He had two-hundred dollars.
He lived for one-hundred years.
I have never put a hyphen before hundred in situations like those, but according to this (unsure of its reliability, however), it says:
. . . one-hundred dollars is hyphenated because one-hundred is a compound adjective standing before dollars . . .
From the example since “xxx-hundred” is modifying something (dollars/years), making it an adjective, should I therefore put a hyphen in between?
It is not an adjective in those expressions, and is not normally hyphenated. Your source is wrong in describing it as an adjective.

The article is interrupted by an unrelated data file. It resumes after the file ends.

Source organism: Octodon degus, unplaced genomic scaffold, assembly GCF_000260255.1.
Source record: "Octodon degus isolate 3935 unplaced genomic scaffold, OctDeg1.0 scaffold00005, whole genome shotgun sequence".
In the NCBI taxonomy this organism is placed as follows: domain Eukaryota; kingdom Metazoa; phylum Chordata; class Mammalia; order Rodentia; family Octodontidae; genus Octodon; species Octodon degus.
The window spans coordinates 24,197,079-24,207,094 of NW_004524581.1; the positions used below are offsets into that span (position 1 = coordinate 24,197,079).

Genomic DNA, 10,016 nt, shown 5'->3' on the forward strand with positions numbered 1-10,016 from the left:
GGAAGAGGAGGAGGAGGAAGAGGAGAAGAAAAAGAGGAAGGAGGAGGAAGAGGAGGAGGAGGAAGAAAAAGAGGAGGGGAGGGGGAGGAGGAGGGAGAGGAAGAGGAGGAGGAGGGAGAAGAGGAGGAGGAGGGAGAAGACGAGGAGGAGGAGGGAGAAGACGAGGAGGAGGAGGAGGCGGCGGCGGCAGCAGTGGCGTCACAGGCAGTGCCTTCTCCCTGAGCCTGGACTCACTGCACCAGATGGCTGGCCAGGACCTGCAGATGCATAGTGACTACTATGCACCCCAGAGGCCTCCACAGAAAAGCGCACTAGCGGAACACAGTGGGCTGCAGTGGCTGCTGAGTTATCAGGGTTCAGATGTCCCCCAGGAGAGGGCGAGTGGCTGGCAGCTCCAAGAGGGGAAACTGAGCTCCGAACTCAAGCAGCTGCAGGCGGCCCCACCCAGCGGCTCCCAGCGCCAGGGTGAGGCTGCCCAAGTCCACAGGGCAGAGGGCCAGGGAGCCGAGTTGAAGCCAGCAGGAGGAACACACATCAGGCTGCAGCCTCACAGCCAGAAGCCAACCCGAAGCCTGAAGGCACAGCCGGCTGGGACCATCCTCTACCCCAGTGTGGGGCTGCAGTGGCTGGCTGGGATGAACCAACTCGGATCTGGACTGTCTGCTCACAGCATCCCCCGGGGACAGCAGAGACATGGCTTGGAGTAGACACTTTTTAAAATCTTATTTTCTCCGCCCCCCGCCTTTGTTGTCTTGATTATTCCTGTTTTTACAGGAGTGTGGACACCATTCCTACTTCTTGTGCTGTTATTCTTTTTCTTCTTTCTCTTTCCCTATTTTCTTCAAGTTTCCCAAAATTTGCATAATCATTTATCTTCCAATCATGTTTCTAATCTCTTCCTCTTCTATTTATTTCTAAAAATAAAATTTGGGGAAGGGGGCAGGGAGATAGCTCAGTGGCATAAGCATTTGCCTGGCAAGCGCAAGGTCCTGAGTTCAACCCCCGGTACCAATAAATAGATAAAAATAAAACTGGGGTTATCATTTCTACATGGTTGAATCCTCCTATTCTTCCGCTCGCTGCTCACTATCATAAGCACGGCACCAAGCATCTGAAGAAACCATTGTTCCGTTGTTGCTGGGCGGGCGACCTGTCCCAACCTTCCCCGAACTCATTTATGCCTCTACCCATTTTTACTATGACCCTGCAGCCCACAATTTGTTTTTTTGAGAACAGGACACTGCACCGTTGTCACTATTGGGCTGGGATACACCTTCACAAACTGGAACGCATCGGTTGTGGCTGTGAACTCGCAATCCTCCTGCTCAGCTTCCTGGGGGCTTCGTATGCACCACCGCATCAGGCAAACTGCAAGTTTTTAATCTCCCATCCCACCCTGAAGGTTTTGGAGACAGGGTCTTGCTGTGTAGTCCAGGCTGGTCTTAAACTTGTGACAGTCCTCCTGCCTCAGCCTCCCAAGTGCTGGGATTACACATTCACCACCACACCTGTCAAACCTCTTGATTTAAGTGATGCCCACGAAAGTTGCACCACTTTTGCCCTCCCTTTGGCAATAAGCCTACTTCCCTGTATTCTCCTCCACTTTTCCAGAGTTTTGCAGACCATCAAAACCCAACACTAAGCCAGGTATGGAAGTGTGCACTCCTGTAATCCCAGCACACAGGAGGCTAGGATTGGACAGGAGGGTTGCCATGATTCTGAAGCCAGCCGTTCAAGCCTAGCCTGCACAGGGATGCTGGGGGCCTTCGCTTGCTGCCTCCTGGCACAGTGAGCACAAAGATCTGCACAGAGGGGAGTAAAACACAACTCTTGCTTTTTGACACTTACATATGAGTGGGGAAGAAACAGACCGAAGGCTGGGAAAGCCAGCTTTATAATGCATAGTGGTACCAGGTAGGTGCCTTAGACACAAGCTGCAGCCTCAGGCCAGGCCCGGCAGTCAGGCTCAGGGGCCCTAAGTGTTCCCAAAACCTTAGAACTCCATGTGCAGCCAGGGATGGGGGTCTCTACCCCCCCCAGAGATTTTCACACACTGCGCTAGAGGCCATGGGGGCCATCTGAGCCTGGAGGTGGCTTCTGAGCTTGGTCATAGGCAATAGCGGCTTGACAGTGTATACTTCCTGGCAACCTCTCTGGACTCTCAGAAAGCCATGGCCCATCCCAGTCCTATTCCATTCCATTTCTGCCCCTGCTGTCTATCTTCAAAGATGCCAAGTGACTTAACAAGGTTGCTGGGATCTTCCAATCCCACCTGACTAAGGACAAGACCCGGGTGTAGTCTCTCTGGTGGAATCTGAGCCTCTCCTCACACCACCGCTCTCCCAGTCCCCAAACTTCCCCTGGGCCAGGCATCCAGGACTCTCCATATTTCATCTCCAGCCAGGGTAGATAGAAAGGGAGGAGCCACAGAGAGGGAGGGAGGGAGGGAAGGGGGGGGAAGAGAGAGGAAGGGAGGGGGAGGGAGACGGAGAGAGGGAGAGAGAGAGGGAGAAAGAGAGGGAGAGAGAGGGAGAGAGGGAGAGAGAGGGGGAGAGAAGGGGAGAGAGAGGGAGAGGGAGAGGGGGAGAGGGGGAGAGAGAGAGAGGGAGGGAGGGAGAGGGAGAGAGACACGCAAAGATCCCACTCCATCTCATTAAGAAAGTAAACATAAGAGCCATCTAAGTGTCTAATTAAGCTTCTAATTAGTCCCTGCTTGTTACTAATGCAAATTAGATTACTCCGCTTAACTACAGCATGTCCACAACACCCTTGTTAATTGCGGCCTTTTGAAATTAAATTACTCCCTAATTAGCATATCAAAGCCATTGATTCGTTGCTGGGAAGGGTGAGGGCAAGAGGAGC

It is a quantifier, which is grammatically quite different from an adjective.
On the other hand, suppose a casino has chips of different denominations, one of which is 100. Then one might speak about “a one-hundred chip”: in this phrase, it would be adjectival, and so hyphenated. This is quite different from “one hundred chips”.